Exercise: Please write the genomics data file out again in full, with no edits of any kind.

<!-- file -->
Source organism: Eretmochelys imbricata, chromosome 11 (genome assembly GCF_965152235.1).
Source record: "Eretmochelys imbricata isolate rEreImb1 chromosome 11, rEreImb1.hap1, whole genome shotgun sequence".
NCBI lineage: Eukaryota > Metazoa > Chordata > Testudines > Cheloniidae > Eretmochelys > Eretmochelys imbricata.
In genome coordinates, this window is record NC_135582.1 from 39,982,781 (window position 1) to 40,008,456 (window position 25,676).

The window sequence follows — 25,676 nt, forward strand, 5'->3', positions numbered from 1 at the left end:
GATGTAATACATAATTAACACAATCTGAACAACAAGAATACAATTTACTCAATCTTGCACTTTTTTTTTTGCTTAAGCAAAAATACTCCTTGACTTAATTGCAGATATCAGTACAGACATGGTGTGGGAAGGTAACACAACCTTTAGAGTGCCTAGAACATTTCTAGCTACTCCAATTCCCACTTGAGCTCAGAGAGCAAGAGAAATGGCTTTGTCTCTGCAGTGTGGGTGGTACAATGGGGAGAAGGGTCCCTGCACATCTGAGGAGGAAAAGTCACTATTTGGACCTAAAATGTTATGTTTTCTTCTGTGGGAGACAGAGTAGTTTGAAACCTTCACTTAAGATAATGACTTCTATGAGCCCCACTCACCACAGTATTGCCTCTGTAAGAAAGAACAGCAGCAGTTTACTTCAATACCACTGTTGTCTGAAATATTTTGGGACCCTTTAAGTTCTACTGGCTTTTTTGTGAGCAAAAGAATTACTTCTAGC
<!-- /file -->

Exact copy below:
Source organism: Eretmochelys imbricata, chromosome 11 (genome assembly GCF_965152235.1).
Source record: "Eretmochelys imbricata isolate rEreImb1 chromosome 11, rEreImb1.hap1, whole genome shotgun sequence".
NCBI lineage: Eukaryota > Metazoa > Chordata > Testudines > Cheloniidae > Eretmochelys > Eretmochelys imbricata.
In genome coordinates, this window is record NC_135582.1 from 39,982,781 (window position 1) to 40,008,456 (window position 25,676).

The window sequence follows — 25,676 nt, forward strand, 5'->3', positions numbered from 1 at the left end:
GATGTAATACATAATTAACACAATCTGAACAACAAGAATACAATTTACTCAATCTTGCACTTTTTTTTTTGCTTAAGCAAAAATACTCCTTGACTTAATTGCAGATATCAGTACAGACATGGTGTGGGAAGGTAACACAACCTTTAGAGTGCCTAGAACATTTCTAGCTACTCCAATTCCCACTTGAGCTCAGAGAGCAAGAGAAATGGCTTTGTCTCTGCAGTGTGGGTGGTACAATGGGGAGAAGGGTCCCTGCACATCTGAGGAGGAAAAGTCACTATTTGGACCTAAAATGTTATGTTTTCTTCTGTGGGAGACAGAGTAGTTTGAAACCTTCACTTAAGATAATGACTTCTATGAGCCCCACTCACCACAGTATTGCCTCTGTAAGAAAGAACAGCAGCAGTTTACTTCAATACCACTGTTGTCTGAAATATTTTGGGACCCTTTAAGTTCTACTGGCTTTTTTGTGAGCAAAAGAATTACTTCTAGC